Also, Sawma was aware that he was basically screwed due to other reasons as well. There was no way he could convince European leaders (if he ever got to meet any) to do Kublai Khan’s bidding. He could not even convince his father to avoid asparagus, which eventually drove the old man to throw himself into a ravine. Plus, the Romans were surely not dumb, they would sense that something was wrong, at the very least by the urgency of the tone with which the papers demanded them to succumb to the khan’s reign. He had further inadvertently opened some of the letters and instead of refined speech they seemed to depict what appeared to be bouquets of middle fingers.

After traversing half the globe twice, Sawma finally reached the city of Constantinople, the capital of what had remained from the Roman Empire. Not a bad city, but not too much to see. The king that welcomed him, a small man-child named Andronicus XXVIII, who presented himself as an emperor (he admitted to adding a few numbers for prestige), personally showed Sawma the city’s riches, including several churches, graves and bones of multiple people. Upon taking a look at the khan’s letters he laughed so hard that they needed to call a doctor. He told Sawma to be so kind to fuck off before he changed his mind and spit roasted him in own lard.

So far so good. Sawma’s next stop was the port city of Naples, a place famous for its reeking streets. And indeed, the smell was so rancid that Sawma had to be placed in a camp outside the city. From there on Sawma travelled to the Vatican, currently suffering from the absence of an overlord, Tuscany, another port city, Genoa, and Paris and Bordeaux, where he met the French and English kings, respectively.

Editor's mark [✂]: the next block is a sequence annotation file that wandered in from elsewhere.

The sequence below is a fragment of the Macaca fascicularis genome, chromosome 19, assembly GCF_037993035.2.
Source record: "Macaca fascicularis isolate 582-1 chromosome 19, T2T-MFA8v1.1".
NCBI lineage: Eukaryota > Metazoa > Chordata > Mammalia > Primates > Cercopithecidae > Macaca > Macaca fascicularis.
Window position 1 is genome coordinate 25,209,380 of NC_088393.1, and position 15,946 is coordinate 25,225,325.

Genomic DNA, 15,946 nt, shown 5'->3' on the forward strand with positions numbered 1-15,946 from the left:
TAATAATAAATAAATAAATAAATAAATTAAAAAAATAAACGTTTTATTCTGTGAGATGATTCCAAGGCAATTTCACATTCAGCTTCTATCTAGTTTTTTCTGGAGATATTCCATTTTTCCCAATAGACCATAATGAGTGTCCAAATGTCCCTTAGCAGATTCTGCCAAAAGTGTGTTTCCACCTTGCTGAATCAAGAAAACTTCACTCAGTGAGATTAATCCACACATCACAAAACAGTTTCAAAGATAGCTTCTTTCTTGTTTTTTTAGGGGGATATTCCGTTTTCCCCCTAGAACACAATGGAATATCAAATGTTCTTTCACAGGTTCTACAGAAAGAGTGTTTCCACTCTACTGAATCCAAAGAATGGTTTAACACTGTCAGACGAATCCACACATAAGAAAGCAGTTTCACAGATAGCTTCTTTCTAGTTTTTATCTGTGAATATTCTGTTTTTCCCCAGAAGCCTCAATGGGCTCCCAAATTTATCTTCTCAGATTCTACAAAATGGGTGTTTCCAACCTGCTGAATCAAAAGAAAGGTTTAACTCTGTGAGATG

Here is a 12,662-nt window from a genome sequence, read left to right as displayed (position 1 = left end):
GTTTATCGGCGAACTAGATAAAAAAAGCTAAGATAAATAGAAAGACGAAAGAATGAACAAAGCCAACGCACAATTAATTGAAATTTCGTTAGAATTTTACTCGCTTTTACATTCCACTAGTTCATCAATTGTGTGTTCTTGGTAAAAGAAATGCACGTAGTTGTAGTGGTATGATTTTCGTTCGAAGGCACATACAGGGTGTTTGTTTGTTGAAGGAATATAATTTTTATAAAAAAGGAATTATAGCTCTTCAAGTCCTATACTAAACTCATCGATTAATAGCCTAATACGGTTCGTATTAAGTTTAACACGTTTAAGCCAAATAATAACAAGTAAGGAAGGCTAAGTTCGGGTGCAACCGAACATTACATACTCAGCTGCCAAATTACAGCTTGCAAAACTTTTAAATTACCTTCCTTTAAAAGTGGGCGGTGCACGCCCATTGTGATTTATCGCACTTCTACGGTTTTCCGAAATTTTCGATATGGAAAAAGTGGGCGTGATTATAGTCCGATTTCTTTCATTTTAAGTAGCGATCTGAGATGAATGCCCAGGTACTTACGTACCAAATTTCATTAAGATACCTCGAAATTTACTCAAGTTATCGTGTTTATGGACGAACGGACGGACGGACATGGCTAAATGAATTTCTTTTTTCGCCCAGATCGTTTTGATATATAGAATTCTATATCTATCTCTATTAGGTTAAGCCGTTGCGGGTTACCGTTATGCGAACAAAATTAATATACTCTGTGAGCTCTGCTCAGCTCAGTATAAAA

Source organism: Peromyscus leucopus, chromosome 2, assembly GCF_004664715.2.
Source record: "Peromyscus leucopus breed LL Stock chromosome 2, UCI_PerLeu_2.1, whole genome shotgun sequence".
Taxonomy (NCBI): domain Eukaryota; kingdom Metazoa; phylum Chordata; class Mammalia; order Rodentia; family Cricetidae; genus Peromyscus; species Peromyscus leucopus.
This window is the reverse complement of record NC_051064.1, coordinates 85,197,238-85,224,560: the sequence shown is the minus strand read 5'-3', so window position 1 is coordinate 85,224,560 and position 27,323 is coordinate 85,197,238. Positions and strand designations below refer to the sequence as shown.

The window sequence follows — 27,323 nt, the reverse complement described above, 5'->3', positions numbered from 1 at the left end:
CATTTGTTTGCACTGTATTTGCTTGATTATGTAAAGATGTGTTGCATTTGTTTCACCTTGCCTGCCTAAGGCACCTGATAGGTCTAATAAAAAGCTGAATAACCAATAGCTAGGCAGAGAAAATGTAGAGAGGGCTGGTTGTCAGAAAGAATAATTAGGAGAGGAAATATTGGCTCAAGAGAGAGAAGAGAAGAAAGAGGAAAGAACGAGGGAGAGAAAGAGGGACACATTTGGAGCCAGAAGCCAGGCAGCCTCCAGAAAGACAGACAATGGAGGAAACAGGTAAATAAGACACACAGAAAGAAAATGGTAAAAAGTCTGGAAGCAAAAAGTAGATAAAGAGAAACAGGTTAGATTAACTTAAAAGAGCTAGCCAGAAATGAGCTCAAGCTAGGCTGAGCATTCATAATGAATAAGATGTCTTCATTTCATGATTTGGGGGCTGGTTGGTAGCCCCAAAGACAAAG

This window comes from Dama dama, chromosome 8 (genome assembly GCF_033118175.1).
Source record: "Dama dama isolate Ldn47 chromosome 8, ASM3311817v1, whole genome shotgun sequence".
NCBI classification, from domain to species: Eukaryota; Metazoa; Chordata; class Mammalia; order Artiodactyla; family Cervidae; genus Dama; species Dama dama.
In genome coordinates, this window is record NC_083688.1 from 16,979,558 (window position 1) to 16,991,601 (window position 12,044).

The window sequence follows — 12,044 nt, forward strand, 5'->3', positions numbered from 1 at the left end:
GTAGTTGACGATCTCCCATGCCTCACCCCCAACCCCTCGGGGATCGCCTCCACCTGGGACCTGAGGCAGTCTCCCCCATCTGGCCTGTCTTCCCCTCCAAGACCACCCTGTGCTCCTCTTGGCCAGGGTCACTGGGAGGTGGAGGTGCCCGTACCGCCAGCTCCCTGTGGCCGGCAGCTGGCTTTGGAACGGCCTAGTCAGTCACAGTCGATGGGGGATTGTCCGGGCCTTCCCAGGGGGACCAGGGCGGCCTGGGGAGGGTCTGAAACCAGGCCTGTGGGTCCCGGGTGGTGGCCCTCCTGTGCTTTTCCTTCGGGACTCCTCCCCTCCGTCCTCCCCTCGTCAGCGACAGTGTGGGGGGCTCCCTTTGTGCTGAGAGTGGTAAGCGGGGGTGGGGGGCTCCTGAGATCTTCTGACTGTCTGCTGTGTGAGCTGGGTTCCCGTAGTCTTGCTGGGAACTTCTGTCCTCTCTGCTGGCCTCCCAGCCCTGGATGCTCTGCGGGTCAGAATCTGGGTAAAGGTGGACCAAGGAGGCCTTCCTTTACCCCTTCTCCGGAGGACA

What was striking was that the rulers of each of those countries were eager to show him churches, graves, bones and further sepulchral paraphernalia, as if he ran a funeral agency. Admittedly, the cathedral of St. Peter was impressive. When Sawma asked how it was built the Cardinals, who welcomed him in the city of Rome, bragged how they were able to swindle washed up laymen by selling them certificates absolving their sins. Sawma was genuinely intrigued and thought how he could apply the same or a similar business model back at home.

Sawma spent the winter in the European wilderness, plagued by ubiquitous stupidity and bad smells from the continent’s open toilets. Everywhere he went he saw backwardness, dirt and decay, at scales he had not considered possible. Eventually, after a new Pope was elected uncle Sawma was summoned back to the Vatican and granted an audience. He explained that he had a few letters from the khan of the Mongols but suggested that the Pope should not take the content too seriously and underlined that he personally disagreed with it. The Pope read the letters and ordered all present busybodies to leave the room. When they were alone, he said to Sawma “Listen to me very carefully, douche. Tell your king that if he ever shows his ugly face around those parts again, I will peel him so slowly and masterfully that he would need several gods like the one above to keep his soul pinned to his chassis. But I like you. What are you doing on Friday? Fancy a Eucharistic mystery?”

And that is how little Sawma, a crook and a thief, became a saint. He was awarded a permanent license to operate as an envoy in Europe or wherever, a bunch of shiny trinkets and a new sidekick (Mario had perished from blue balls in Paris). He even got the high priests to sign several fake letters suggesting a potential treaty with the Mongols, on the condition that they learned how to dance the carole.

Cover photo: Kublai Khan, Wikimedia Commons

  • retro

    Alex is Bulgarian and is currently stationed in Poland. He did Politics & Security at University College London and specialised at Charles University in Prague for a year. He is an analyst with interests in the region of Central and Eastern Europe.